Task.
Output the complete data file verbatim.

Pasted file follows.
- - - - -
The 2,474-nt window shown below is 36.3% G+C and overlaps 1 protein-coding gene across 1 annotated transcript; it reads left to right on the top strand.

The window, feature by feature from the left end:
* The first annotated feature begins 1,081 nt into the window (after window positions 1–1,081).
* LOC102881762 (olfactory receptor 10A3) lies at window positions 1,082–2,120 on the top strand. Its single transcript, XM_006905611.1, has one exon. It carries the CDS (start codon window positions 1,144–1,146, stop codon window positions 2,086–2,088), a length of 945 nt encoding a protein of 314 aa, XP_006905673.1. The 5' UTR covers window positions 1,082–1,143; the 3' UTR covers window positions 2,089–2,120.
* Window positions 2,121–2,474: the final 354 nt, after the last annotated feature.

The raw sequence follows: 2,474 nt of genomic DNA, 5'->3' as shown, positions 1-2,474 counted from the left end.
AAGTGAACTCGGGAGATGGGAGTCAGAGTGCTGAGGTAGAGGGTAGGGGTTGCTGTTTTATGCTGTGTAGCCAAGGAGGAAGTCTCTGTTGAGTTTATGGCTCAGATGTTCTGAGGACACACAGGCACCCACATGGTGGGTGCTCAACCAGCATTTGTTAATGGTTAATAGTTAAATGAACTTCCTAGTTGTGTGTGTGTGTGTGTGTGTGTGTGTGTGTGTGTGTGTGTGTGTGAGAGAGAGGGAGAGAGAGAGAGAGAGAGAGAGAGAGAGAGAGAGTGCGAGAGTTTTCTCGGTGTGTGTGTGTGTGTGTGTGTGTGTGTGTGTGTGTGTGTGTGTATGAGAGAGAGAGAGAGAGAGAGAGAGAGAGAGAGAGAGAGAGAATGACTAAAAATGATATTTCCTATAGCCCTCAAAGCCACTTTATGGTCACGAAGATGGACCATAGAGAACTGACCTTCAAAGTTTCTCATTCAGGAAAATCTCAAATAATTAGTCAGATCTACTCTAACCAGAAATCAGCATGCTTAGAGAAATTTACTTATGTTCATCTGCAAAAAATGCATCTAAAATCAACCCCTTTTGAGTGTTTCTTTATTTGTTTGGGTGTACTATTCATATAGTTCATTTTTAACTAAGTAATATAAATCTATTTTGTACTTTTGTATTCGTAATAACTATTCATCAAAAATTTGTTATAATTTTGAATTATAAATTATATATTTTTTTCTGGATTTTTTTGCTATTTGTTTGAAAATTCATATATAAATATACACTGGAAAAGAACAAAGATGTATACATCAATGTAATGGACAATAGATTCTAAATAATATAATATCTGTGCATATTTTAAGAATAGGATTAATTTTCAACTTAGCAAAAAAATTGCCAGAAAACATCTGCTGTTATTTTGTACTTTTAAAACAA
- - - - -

The 2,474-nt window shown below is 36.3% G+C and overlaps 1 protein-coding gene across 1 annotated transcript; it reads left to right on the top strand.

The window, feature by feature from the left end:
* The first annotated feature begins 1,081 nt into the window (after window positions 1–1,081).
* LOC102881762 (olfactory receptor 10A3) lies at window positions 1,082–2,120 on the top strand. Its single transcript, XM_006905611.1, has one exon. It carries the CDS (start codon window positions 1,144–1,146, stop codon window positions 2,086–2,088), a length of 945 nt encoding a protein of 314 aa, XP_006905673.1. The 5' UTR covers window positions 1,082–1,143; the 3' UTR covers window positions 2,089–2,120.
* Window positions 2,121–2,474: the final 354 nt, after the last annotated feature.

The raw sequence follows: 2,474 nt of genomic DNA, 5'->3' as shown, positions 1-2,474 counted from the left end.
AAGTGAACTCGGGAGATGGGAGTCAGAGTGCTGAGGTAGAGGGTAGGGGTTGCTGTTTTATGCTGTGTAGCCAAGGAGGAAGTCTCTGTTGAGTTTATGGCTCAGATGTTCTGAGGACACACAGGCACCCACATGGTGGGTGCTCAACCAGCATTTGTTAATGGTTAATAGTTAAATGAACTTCCTAGTTGTGTGTGTGTGTGTGTGTGTGTGTGTGTGTGTGTGTGTGTGTGTGAGAGAGAGGGAGAGAGAGAGAGAGAGAGAGAGAGAGAGAGAGAGTGCGAGAGTTTTCTCGGTGTGTGTGTGTGTGTGTGTGTGTGTGTGTGTGTGTGTGTGTGTATGAGAGAGAGAGAGAGAGAGAGAGAGAGAGAGAGAGAGAGAGAATGACTAAAAATGATATTTCCTATAGCCCTCAAAGCCACTTTATGGTCACGAAGATGGACCATAGAGAACTGACCTTCAAAGTTTCTCATTCAGGAAAATCTCAAATAATTAGTCAGATCTACTCTAACCAGAAATCAGCATGCTTAGAGAAATTTACTTATGTTCATCTGCAAAAAATGCATCTAAAATCAACCCCTTTTGAGTGTTTCTTTATTTGTTTGGGTGTACTATTCATATAGTTCATTTTTAACTAAGTAATATAAATCTATTTTGTACTTTTGTATTCGTAATAACTATTCATCAAAAATTTGTTATAATTTTGAATTATAAATTATATATTTTTTTCTGGATTTTTTTGCTATTTGTTTGAAAATTCATATATAAATATACACTGGAAAAGAACAAAGATGTATACATCAATGTAATGGACAATAGATTCTAAATAATATAATATCTGTGCATATTTTAAGAATAGGATTAATTTTCAACTTAGCAAAAAAATTGCCAGAAAACATCTGCTGTTATTTTGTACTTTTAAAACAA